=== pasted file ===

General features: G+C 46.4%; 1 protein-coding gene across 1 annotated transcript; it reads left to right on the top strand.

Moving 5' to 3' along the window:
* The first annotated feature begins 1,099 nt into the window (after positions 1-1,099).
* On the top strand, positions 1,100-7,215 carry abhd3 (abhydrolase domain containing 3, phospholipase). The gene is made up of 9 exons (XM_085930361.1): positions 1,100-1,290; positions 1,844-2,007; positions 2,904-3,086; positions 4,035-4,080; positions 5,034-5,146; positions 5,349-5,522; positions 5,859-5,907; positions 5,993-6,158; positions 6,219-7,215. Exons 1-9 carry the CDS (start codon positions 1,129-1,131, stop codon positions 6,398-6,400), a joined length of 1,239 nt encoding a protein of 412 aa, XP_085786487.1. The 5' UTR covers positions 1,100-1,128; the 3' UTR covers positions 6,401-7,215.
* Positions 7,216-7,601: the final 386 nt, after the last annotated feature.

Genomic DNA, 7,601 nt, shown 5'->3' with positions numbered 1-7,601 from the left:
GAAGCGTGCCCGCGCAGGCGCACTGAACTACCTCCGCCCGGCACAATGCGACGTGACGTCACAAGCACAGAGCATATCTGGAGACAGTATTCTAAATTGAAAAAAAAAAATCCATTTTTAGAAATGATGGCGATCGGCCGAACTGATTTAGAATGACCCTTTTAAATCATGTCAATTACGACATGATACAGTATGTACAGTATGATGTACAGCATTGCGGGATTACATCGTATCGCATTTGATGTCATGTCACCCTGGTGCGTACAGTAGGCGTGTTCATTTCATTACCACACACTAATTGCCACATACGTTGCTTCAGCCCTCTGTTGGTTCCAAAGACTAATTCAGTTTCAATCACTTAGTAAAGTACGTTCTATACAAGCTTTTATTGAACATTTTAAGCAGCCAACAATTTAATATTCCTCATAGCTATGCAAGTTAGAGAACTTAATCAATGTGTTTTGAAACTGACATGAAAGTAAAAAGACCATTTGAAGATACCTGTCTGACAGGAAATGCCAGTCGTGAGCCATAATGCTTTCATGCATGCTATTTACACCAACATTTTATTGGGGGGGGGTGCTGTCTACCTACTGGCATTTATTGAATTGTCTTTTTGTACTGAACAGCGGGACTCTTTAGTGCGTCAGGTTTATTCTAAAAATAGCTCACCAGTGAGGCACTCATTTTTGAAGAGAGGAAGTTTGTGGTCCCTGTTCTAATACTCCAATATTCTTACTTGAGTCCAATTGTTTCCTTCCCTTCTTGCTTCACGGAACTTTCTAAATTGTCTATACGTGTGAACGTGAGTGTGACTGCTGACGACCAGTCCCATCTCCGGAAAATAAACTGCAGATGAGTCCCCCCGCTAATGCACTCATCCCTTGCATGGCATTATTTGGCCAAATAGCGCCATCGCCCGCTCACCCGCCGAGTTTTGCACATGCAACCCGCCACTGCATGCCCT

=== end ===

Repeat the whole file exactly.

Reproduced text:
General features: G+C 46.4%; 1 protein-coding gene across 1 annotated transcript; it reads left to right on the top strand.

Moving 5' to 3' along the window:
* The first annotated feature begins 1,099 nt into the window (after positions 1-1,099).
* On the top strand, positions 1,100-7,215 carry abhd3 (abhydrolase domain containing 3, phospholipase). The gene is made up of 9 exons (XM_085930361.1): positions 1,100-1,290; positions 1,844-2,007; positions 2,904-3,086; positions 4,035-4,080; positions 5,034-5,146; positions 5,349-5,522; positions 5,859-5,907; positions 5,993-6,158; positions 6,219-7,215. Exons 1-9 carry the CDS (start codon positions 1,129-1,131, stop codon positions 6,398-6,400), a joined length of 1,239 nt encoding a protein of 412 aa, XP_085786487.1. The 5' UTR covers positions 1,100-1,128; the 3' UTR covers positions 6,401-7,215.
* Positions 7,216-7,601: the final 386 nt, after the last annotated feature.

Genomic DNA, 7,601 nt, shown 5'->3' with positions numbered 1-7,601 from the left:
GAAGCGTGCCCGCGCAGGCGCACTGAACTACCTCCGCCCGGCACAATGCGACGTGACGTCACAAGCACAGAGCATATCTGGAGACAGTATTCTAAATTGAAAAAAAAAAATCCATTTTTAGAAATGATGGCGATCGGCCGAACTGATTTAGAATGACCCTTTTAAATCATGTCAATTACGACATGATACAGTATGTACAGTATGATGTACAGCATTGCGGGATTACATCGTATCGCATTTGATGTCATGTCACCCTGGTGCGTACAGTAGGCGTGTTCATTTCATTACCACACACTAATTGCCACATACGTTGCTTCAGCCCTCTGTTGGTTCCAAAGACTAATTCAGTTTCAATCACTTAGTAAAGTACGTTCTATACAAGCTTTTATTGAACATTTTAAGCAGCCAACAATTTAATATTCCTCATAGCTATGCAAGTTAGAGAACTTAATCAATGTGTTTTGAAACTGACATGAAAGTAAAAAGACCATTTGAAGATACCTGTCTGACAGGAAATGCCAGTCGTGAGCCATAATGCTTTCATGCATGCTATTTACACCAACATTTTATTGGGGGGGGGTGCTGTCTACCTACTGGCATTTATTGAATTGTCTTTTTGTACTGAACAGCGGGACTCTTTAGTGCGTCAGGTTTATTCTAAAAATAGCTCACCAGTGAGGCACTCATTTTTGAAGAGAGGAAGTTTGTGGTCCCTGTTCTAATACTCCAATATTCTTACTTGAGTCCAATTGTTTCCTTCCCTTCTTGCTTCACGGAACTTTCTAAATTGTCTATACGTGTGAACGTGAGTGTGACTGCTGACGACCAGTCCCATCTCCGGAAAATAAACTGCAGATGAGTCCCCCCGCTAATGCACTCATCCCTTGCATGGCATTATTTGGCCAAATAGCGCCATCGCCCGCTCACCCGCCGAGTTTTGCACATGCAACCCGCCACTGCATGCCCT